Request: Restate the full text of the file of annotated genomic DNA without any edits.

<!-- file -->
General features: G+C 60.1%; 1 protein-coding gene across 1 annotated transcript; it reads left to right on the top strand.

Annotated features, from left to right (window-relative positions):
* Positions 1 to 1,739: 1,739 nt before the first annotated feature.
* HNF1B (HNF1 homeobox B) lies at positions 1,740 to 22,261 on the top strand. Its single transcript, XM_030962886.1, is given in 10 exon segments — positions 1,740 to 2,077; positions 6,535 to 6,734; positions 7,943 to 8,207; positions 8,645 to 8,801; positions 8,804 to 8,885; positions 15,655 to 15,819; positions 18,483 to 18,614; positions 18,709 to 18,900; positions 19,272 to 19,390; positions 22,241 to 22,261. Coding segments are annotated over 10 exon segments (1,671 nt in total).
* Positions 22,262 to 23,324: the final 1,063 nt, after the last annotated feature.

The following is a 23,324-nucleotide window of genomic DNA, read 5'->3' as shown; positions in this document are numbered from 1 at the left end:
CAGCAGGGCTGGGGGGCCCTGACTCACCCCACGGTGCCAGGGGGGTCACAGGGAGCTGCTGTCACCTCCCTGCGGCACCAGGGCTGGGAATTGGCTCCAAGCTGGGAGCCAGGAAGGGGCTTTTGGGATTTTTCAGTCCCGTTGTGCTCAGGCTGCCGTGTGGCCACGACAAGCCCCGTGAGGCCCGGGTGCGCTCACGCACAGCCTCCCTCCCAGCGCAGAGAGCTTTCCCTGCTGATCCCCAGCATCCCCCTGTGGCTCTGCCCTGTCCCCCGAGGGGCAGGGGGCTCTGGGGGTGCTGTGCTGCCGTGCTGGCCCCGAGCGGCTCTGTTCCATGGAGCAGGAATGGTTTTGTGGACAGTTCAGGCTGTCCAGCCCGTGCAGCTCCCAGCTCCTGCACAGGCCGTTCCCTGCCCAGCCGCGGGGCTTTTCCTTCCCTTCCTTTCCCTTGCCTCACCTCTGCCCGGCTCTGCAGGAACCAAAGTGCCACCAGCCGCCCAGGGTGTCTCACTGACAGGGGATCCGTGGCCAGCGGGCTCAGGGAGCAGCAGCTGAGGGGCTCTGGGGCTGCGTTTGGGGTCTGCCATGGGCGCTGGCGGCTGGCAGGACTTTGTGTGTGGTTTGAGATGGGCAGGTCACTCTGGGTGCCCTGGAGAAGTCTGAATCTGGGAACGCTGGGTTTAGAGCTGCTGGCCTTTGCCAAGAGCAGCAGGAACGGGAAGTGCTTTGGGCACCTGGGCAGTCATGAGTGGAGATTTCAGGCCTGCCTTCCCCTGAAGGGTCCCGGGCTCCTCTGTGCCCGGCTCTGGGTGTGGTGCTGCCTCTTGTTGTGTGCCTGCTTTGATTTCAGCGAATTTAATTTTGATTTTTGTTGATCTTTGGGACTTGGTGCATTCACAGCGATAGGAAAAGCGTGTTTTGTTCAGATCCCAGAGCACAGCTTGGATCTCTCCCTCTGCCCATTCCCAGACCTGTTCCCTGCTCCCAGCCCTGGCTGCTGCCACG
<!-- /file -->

General features: G+C 60.1%; 1 protein-coding gene across 1 annotated transcript; it reads left to right on the top strand.

Annotated features, from left to right (window-relative positions):
* Positions 1 to 1,739: 1,739 nt before the first annotated feature.
* HNF1B (HNF1 homeobox B) lies at positions 1,740 to 22,261 on the top strand. Its single transcript, XM_030962886.1, is given in 10 exon segments — positions 1,740 to 2,077; positions 6,535 to 6,734; positions 7,943 to 8,207; positions 8,645 to 8,801; positions 8,804 to 8,885; positions 15,655 to 15,819; positions 18,483 to 18,614; positions 18,709 to 18,900; positions 19,272 to 19,390; positions 22,241 to 22,261. Coding segments are annotated over 10 exon segments (1,671 nt in total).
* Positions 22,262 to 23,324: the final 1,063 nt, after the last annotated feature.

The following is a 23,324-nucleotide window of genomic DNA, read 5'->3' as shown; positions in this document are numbered from 1 at the left end:
CAGCAGGGCTGGGGGGCCCTGACTCACCCCACGGTGCCAGGGGGGTCACAGGGAGCTGCTGTCACCTCCCTGCGGCACCAGGGCTGGGAATTGGCTCCAAGCTGGGAGCCAGGAAGGGGCTTTTGGGATTTTTCAGTCCCGTTGTGCTCAGGCTGCCGTGTGGCCACGACAAGCCCCGTGAGGCCCGGGTGCGCTCACGCACAGCCTCCCTCCCAGCGCAGAGAGCTTTCCCTGCTGATCCCCAGCATCCCCCTGTGGCTCTGCCCTGTCCCCCGAGGGGCAGGGGGCTCTGGGGGTGCTGTGCTGCCGTGCTGGCCCCGAGCGGCTCTGTTCCATGGAGCAGGAATGGTTTTGTGGACAGTTCAGGCTGTCCAGCCCGTGCAGCTCCCAGCTCCTGCACAGGCCGTTCCCTGCCCAGCCGCGGGGCTTTTCCTTCCCTTCCTTTCCCTTGCCTCACCTCTGCCCGGCTCTGCAGGAACCAAAGTGCCACCAGCCGCCCAGGGTGTCTCACTGACAGGGGATCCGTGGCCAGCGGGCTCAGGGAGCAGCAGCTGAGGGGCTCTGGGGCTGCGTTTGGGGTCTGCCATGGGCGCTGGCGGCTGGCAGGACTTTGTGTGTGGTTTGAGATGGGCAGGTCACTCTGGGTGCCCTGGAGAAGTCTGAATCTGGGAACGCTGGGTTTAGAGCTGCTGGCCTTTGCCAAGAGCAGCAGGAACGGGAAGTGCTTTGGGCACCTGGGCAGTCATGAGTGGAGATTTCAGGCCTGCCTTCCCCTGAAGGGTCCCGGGCTCCTCTGTGCCCGGCTCTGGGTGTGGTGCTGCCTCTTGTTGTGTGCCTGCTTTGATTTCAGCGAATTTAATTTTGATTTTTGTTGATCTTTGGGACTTGGTGCATTCACAGCGATAGGAAAAGCGTGTTTTGTTCAGATCCCAGAGCACAGCTTGGATCTCTCCCTCTGCCCATTCCCAGACCTGTTCCCTGCTCCCAGCCCTGGCTGCTGCCACG